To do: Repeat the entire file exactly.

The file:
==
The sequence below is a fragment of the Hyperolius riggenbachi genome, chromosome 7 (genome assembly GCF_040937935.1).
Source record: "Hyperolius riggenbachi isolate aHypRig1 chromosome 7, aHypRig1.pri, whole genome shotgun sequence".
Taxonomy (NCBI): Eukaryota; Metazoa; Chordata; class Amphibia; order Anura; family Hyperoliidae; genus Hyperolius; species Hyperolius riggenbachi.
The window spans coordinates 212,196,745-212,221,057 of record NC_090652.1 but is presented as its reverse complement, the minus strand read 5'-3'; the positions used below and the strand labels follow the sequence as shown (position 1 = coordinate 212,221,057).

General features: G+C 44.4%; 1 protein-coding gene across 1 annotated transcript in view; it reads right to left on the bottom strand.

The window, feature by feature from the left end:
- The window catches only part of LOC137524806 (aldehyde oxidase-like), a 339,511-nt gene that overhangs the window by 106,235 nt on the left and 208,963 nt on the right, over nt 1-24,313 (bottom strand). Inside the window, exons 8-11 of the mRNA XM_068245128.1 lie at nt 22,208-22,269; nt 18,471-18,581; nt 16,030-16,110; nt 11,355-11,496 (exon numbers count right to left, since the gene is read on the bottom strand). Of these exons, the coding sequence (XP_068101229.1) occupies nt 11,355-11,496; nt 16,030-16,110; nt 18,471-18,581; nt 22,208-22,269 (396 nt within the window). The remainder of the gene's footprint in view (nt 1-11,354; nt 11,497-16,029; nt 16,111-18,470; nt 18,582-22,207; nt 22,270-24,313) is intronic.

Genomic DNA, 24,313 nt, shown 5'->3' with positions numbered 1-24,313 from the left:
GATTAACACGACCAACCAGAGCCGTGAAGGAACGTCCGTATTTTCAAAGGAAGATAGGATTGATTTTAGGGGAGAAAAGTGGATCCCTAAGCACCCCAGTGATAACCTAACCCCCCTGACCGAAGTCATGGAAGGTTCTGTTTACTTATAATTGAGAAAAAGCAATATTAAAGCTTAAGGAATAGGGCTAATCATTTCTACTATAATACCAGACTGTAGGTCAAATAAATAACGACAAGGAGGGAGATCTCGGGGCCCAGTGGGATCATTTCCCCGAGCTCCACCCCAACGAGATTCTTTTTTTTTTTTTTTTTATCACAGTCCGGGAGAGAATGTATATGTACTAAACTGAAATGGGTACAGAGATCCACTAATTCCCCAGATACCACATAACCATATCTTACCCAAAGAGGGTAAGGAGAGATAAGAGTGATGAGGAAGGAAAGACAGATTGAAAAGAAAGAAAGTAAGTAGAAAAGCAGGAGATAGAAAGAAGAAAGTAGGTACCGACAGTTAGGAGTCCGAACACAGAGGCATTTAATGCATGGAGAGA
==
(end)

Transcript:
The sequence below is a fragment of the Hyperolius riggenbachi genome, chromosome 7 (genome assembly GCF_040937935.1).
Source record: "Hyperolius riggenbachi isolate aHypRig1 chromosome 7, aHypRig1.pri, whole genome shotgun sequence".
Taxonomy (NCBI): Eukaryota; Metazoa; Chordata; class Amphibia; order Anura; family Hyperoliidae; genus Hyperolius; species Hyperolius riggenbachi.
The window spans coordinates 212,196,745-212,221,057 of record NC_090652.1 but is presented as its reverse complement, the minus strand read 5'-3'; the positions used below and the strand labels follow the sequence as shown (position 1 = coordinate 212,221,057).

General features: G+C 44.4%; 1 protein-coding gene across 1 annotated transcript in view; it reads right to left on the bottom strand.

The window, feature by feature from the left end:
- The window catches only part of LOC137524806 (aldehyde oxidase-like), a 339,511-nt gene that overhangs the window by 106,235 nt on the left and 208,963 nt on the right, over nt 1-24,313 (bottom strand). Inside the window, exons 8-11 of the mRNA XM_068245128.1 lie at nt 22,208-22,269; nt 18,471-18,581; nt 16,030-16,110; nt 11,355-11,496 (exon numbers count right to left, since the gene is read on the bottom strand). Of these exons, the coding sequence (XP_068101229.1) occupies nt 11,355-11,496; nt 16,030-16,110; nt 18,471-18,581; nt 22,208-22,269 (396 nt within the window). The remainder of the gene's footprint in view (nt 1-11,354; nt 11,497-16,029; nt 16,111-18,470; nt 18,582-22,207; nt 22,270-24,313) is intronic.

Genomic DNA, 24,313 nt, shown 5'->3' with positions numbered 1-24,313 from the left:
GATTAACACGACCAACCAGAGCCGTGAAGGAACGTCCGTATTTTCAAAGGAAGATAGGATTGATTTTAGGGGAGAAAAGTGGATCCCTAAGCACCCCAGTGATAACCTAACCCCCCTGACCGAAGTCATGGAAGGTTCTGTTTACTTATAATTGAGAAAAAGCAATATTAAAGCTTAAGGAATAGGGCTAATCATTTCTACTATAATACCAGACTGTAGGTCAAATAAATAACGACAAGGAGGGAGATCTCGGGGCCCAGTGGGATCATTTCCCCGAGCTCCACCCCAACGAGATTCTTTTTTTTTTTTTTTTTATCACAGTCCGGGAGAGAATGTATATGTACTAAACTGAAATGGGTACAGAGATCCACTAATTCCCCAGATACCACATAACCATATCTTACCCAAAGAGGGTAAGGAGAGATAAGAGTGATGAGGAAGGAAAGACAGATTGAAAAGAAAGAAAGTAAGTAGAAAAGCAGGAGATAGAAAGAAGAAAGTAGGTACCGACAGTTAGGAGTCCGAACACAGAGGCATTTAATGCATGGAGAGA